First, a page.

A Modern Huacon dances the Huaconada de Mito in Mito, Peru on January 1, 2019. © J. Ashley Nixon
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The Mask and More is a short documentary film about the Huaconada de Mito, a Peruvian dance globally recognized by UNESCO in 2010 for its Intangible Cultural Heritage (ICH). The film was produced as an entry to the 2019 My RØDE Reel Competition under the Documentary and Foreign Film categories (the film is in Spanish with English subtitles).
You can see and vote for the film here!
My RØDE Reel
Now in its sixth year, My RØDE Reel is the world’s largest short film competition, created by this well-respected microphone manufacturer to promote filmmaking across a wide range of categories. One of the important conditions for entries is to hold the length of all submitted films to no more than three minutes. In that sense, The Mask and More is a trailer of a longer documentary film that my film crew and I shot high up in the Andes (3,286 m) on location in the city of Mito in January 2019. That film, called Beyond the Mask further explores the people of Mito, their preparation for, and performance of the Huaconada dance and its social and cultural significance. Beyond the Mask is scheduled for release at the end of 2019.
A second requirement of the My RØDE Reel short film competition is to produce an accompanying Behind the Scenes (BTS) film that showcases not only how the film was created but also the use of RØDE microphones in the production. As an exclusive user of many of their products for sound in my film productions, this was well accommodated.
The film in brief
Huacones are wooden-masked men who dance around the main plaza of the small city of Mito during the first four days of January each year. Although its origins are hard to pinpoint, the dance is rooted in the pre-Hispanic culture of the Peruvian Andes. It is linked to the ancient mythology of the region that had priests, or Huacones, acting as messengers between the gods in the world above (called Hanan Pacha in Quechua) and the world populated by people (Kay Pacha). While no one knows the specifics of those communications, we can imagine that their themes almost certainly featured water, food, and the land: the provision of rainfall, and good crop fertility.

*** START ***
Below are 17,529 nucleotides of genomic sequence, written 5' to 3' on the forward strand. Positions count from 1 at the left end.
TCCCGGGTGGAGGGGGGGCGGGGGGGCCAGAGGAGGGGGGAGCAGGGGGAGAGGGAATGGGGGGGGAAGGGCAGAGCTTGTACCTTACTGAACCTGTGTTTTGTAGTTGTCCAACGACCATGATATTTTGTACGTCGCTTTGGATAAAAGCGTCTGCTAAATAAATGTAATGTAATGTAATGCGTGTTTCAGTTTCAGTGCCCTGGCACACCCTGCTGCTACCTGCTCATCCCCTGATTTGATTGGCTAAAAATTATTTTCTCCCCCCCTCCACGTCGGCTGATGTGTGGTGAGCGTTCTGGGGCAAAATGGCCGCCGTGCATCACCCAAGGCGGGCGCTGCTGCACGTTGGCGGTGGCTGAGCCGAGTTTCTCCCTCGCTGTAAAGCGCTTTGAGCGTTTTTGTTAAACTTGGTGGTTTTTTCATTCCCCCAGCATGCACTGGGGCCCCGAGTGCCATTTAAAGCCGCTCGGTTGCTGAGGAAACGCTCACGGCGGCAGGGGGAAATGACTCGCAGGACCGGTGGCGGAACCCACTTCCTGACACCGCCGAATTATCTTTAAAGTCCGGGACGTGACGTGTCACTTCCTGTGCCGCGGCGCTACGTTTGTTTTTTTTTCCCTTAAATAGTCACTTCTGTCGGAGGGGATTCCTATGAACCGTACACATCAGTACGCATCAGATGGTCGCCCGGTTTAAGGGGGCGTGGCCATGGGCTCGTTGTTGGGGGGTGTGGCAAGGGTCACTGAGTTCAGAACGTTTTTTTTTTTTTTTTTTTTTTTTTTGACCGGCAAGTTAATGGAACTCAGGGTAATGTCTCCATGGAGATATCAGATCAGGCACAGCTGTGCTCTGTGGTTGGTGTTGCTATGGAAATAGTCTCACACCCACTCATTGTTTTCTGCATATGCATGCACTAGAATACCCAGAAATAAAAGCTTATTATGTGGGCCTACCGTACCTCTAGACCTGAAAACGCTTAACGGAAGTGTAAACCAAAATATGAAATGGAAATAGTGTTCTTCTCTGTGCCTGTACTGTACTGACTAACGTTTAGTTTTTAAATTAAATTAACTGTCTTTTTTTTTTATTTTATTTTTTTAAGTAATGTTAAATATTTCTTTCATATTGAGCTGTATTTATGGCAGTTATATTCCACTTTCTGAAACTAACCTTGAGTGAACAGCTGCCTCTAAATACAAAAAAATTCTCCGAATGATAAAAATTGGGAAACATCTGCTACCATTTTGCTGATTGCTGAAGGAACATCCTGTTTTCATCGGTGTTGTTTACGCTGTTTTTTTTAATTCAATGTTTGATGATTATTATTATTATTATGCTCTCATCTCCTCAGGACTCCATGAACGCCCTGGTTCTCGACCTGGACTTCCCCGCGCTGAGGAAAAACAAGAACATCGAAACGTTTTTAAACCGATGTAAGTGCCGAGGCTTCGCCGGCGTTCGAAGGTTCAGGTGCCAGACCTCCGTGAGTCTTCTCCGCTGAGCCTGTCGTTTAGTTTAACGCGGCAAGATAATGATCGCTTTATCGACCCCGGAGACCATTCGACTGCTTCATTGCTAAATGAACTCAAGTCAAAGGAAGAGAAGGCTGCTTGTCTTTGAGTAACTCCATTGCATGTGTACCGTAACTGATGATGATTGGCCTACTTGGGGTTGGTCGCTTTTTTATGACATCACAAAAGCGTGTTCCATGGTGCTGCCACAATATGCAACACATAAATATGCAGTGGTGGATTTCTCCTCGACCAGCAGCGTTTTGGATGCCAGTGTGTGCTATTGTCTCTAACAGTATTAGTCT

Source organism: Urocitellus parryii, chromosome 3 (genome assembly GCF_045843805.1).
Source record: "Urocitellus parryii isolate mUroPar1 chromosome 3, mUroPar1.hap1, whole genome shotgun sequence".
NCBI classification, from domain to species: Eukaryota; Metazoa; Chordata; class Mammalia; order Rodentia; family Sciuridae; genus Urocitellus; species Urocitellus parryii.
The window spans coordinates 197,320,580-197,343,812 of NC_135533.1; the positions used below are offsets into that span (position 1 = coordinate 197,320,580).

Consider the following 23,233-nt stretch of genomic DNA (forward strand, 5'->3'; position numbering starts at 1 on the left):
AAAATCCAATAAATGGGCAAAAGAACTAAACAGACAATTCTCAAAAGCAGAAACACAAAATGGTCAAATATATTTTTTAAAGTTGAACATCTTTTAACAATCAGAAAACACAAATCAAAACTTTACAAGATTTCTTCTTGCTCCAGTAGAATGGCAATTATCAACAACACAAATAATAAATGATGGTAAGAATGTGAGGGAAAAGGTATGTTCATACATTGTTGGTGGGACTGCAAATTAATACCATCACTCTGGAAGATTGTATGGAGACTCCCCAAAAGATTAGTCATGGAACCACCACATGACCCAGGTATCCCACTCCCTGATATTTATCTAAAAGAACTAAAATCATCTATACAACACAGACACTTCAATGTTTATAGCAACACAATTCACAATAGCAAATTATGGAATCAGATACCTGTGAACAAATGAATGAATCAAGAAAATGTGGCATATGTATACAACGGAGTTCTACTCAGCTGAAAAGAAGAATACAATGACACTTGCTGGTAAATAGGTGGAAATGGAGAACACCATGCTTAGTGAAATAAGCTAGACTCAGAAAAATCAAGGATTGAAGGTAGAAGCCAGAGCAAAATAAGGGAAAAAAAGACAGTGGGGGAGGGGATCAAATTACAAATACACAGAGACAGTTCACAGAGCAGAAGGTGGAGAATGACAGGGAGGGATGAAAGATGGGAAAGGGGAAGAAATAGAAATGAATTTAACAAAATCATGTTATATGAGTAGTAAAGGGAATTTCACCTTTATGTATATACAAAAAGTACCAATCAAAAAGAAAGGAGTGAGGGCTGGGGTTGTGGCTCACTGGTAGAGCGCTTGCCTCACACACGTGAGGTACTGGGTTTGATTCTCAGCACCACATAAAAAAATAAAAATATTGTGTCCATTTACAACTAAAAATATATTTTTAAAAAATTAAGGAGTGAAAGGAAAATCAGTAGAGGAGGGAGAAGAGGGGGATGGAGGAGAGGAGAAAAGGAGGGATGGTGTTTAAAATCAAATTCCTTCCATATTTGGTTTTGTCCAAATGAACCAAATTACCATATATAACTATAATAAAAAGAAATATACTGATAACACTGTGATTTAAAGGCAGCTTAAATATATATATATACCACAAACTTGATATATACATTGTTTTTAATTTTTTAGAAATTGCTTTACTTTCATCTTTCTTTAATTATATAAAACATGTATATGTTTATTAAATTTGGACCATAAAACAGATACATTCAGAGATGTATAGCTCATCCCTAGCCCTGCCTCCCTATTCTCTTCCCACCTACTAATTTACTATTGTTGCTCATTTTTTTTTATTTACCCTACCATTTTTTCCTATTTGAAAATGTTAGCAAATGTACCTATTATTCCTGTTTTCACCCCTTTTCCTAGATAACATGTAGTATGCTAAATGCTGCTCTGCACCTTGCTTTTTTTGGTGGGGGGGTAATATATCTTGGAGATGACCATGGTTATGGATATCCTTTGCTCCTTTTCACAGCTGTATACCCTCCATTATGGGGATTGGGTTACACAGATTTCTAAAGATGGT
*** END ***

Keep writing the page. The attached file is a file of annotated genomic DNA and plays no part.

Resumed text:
Spanish influences, that began to blend into the Huanca culture of Mito and the Mantaro Valley added further style to the dance and its music from the 16th century.
Old and Modern Huacones
The Old Huacones with their modest-looking cotton and woolen costume and shuffling steps are accompanied by Modern Huacones, colourfully dressed Miteños performing a more scripted choreography. Both types of Huacon are transformed into figures that demand respect when they put on their wooden masks: the older brethren in grotesque caricatures carved from alder wood, the younger-looking (who may be older men!) in varnished carvings with prominent noses that take their form from the Condor, the Andean bird that has mythical significance as an animal messenger from the gods. All of the masks are the creation of craftsmen in Mito such as Julio Landeo Álvarez who is featured in the film and BTS.
Behind the Scenes
The respect gained by the Huacones is matched by their authority, as demonstrated through the whips they wield as they dance and walk around the plaza by the church and municipal building. The traditional greeting of the Huacon is given with a “light touch” of the whip to your legs. To refuse is to be rude and it may produce a stronger offering ( I can be heard talking about this accepted greeting in the final scenes of the BTS). The thunderous crack of the whip formed a key sound to my short films-audio markers through the music of the La Huaconada de Mito, performed by Orquesta Folclórica Sinfonía Aquenceunder under the direction of their leader, Jorge Chuquillanqui Inga playing tenor saxophone.
The modern-day importance of the Huaconada is articulated in the BTS by the Mayor of the City, Sr. Luis Emiliano Enriquez Bergna, who will have more to say about the cultural and sustainability values of the dance to the community in the longer film, Beyond the Mask.
Using a filming and production crew of five (60% female and 70% Peruvian), this short documentary was shot on location over a period of five days, including travel up through the Andes from Lima. Film equipment included two Canon cameras and lenses (16-35mm, 24-70mm, 70-200mm), two Røde microphones (Rode VideoMic Pro+ and VideoMicGo), and portable Litra LED lighting. The film was edited using Adobe Premiere Pro.
Jennifer A. Nixon: Photography, Production Assistant
Carla Diaz Silva: Production Assistant, Translation, Interviews
Daniel Gómez: Production Assistant, Logistics, Lighting, BTS Photography
Yamiley Verastegui Ludeña: Interview Commentary (BTS)
Maria Carmen Nixon: Producer, Translator
J. Ashley Nixon: Photography, Editor, Director
Appreciation is given to the dancers, musicians and members of the community of Mito, Peru for their cooperation, hospitality and assistance with the production of this film, especially to: Sr. Luis Emiliano Enriquez Bergna, Julio Landeo Álvarez, Medardo Verastegui Inga, Yamiley Verastegui Ludeña, and Dulio Gomez Acosta.
See the film The Mask and More
You can see the film The Mask and More and the BTS on the My RØDE Reel website here. Please add a vote if you like them!
More photography, films, and books on Peru
Please visit J. Ashley Nixon Communications for more photography, books and films on Peru.
For more on some of the people featured in this film, please click here.